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Is It Time to Move Beyond the Traditional Approach to IBP?

By April 11, 2023Uncategorized

Companies and supply chains continue to face unprecedented challenges and, in some cases, unprecedented opportunities. The post-COVID-19 (if we can claim to be post COVID) “new normal” will continue to be defined by new challenges and more importantly by the ability of the supply chain executives to manage disruption and their ability to power organization strategy and growth. To be successful in this volatile environment leaders must focus on supply chain planning and more specifically Integrated Business Planning (IBP).

Traditionally, planning processes are designed to serve specific time horizons – Sales & Operations Execution (S&OE) for short term horizon, Sales & Operations Planning (S&OP) for the mid-term horizon and Integrated Business Planning (IBP) for long term strategic horizon. In its ideal form, IBP should help leaders align strategy, financial considerations, supply chain strategy to balance customer service with profits and margins. In a recent article on Forbes, Steve Banker points out that less than 25% of executives believe that their IBP process helps decision making and effective cross functional trade-offs that help the P&L of the company.

The subsequent discussion outlines what the key problems areas with the traditional approach to IBP versus a suggested approach and some of the key capabilities that an organization should look for when starting a digital transformation journey centered on IBP.

Processes vs. Decisions

The traditional approach to IBP usually consists of a monthly process & reviews consisting of multiple steps. This approach was suitable for a time where disruptions were rare, supply and demand variability were limited, and the supply chain was optimized to lower costs and low complexity. This is no longer the case, current level of volatility and complexity requires prioritizing agility and decision making over a process.

 Capabilities you should be looking for to enable decision focus.

Event-driven IBP – technological capabilities to monitor internal and external events (Supply Chain Control Tower) in real time. Contextualize and quantify event impact and be able to trigger re-plan in an integrated supply chain planning solution to create an executable and feasible plan.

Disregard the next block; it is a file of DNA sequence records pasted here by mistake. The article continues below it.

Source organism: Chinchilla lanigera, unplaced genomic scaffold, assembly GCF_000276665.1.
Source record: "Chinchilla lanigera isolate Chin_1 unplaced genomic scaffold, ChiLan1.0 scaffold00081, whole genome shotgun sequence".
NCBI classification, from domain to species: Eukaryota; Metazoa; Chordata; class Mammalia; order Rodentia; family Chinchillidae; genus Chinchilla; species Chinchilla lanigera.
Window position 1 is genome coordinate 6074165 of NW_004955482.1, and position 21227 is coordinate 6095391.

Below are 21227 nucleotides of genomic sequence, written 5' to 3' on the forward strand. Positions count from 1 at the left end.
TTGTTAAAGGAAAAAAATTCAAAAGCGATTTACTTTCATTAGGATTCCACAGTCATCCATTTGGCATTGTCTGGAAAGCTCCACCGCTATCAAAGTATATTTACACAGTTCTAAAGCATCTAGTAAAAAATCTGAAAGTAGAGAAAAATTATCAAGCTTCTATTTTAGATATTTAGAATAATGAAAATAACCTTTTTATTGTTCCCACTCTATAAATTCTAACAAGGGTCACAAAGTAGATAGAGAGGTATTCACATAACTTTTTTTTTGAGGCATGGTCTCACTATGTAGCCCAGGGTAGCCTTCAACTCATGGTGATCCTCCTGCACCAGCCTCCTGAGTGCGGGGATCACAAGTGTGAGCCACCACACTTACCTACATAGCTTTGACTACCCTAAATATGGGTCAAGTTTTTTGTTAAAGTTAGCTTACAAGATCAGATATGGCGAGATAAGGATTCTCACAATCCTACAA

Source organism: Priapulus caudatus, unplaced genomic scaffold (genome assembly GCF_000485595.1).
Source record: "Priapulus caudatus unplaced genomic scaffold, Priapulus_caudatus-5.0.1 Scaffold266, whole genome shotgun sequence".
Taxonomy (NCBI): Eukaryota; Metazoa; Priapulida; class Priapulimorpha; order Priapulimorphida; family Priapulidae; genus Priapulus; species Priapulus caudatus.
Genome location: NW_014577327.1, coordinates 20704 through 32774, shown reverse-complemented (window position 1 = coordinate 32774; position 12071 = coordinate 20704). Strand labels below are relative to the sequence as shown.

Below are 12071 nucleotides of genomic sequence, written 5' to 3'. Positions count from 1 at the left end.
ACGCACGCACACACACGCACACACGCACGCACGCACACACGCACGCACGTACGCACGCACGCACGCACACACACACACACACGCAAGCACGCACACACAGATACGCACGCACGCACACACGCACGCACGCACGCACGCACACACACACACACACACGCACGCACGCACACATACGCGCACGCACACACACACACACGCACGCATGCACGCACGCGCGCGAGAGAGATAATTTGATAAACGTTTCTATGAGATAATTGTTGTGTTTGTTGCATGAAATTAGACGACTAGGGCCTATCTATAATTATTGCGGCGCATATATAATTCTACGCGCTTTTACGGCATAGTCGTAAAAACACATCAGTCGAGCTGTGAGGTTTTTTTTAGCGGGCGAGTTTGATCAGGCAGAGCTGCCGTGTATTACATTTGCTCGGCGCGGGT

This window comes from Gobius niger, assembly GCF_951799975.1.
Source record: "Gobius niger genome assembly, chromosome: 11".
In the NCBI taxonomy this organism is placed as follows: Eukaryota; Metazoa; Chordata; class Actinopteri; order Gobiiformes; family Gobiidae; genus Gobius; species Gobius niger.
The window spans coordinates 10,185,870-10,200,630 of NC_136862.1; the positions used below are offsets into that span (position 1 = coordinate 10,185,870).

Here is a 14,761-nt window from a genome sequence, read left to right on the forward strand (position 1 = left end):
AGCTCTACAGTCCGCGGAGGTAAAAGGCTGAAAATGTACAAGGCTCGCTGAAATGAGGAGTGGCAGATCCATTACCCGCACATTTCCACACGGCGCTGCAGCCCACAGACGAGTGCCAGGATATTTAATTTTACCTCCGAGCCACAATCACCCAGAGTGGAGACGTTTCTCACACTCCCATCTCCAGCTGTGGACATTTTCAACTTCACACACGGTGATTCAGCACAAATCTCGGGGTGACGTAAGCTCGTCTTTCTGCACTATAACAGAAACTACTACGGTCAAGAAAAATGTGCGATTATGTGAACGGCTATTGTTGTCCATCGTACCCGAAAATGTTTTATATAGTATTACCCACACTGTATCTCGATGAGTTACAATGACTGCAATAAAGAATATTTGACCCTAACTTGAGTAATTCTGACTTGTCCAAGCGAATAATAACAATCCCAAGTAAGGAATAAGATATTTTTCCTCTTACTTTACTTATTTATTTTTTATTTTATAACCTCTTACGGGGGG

Composable Applications – different events or disruptions will require different set of capabilities to create a resolution. Capabilities that are structured as true SaaS microservices (and not a monoliths) will allow the creation on composable fit for purpose applications.
Process Orchestration – different stakeholders and decision makers will need to contribute analysis, approvals and decisions at different times in the decision making processes and sub-processes – this requires process orchestration that enable collaboration across multiple regions, multiple products, multiple supply chain nodes and organization levels.

Limitations in modeling the real world

Over the years products, consumers and markets have grown complex and this trend was accelerated by COVID-19 in terms how and where customers want to interact with brands and products. An increase in the focus on ESG, new intricacies of government regulations and shifting trade agreements further complicates global operations. Majority of IBP solutions in the market have significant limitations in granularity and variety of data that can be ingested and modeled – hampering the ability to model real world and leading to ineffective decision making.

Capabilities you should be looking to real world data modeling.

Modern Data Management Systems – technology capabilities that allow you pull in data at highest granularity, aggregate and disaggregate data on demand (as per the decision requirements) and make data available to different applications without data duplication (increase costs) and data latency (reduce performance) leading to scalability issues.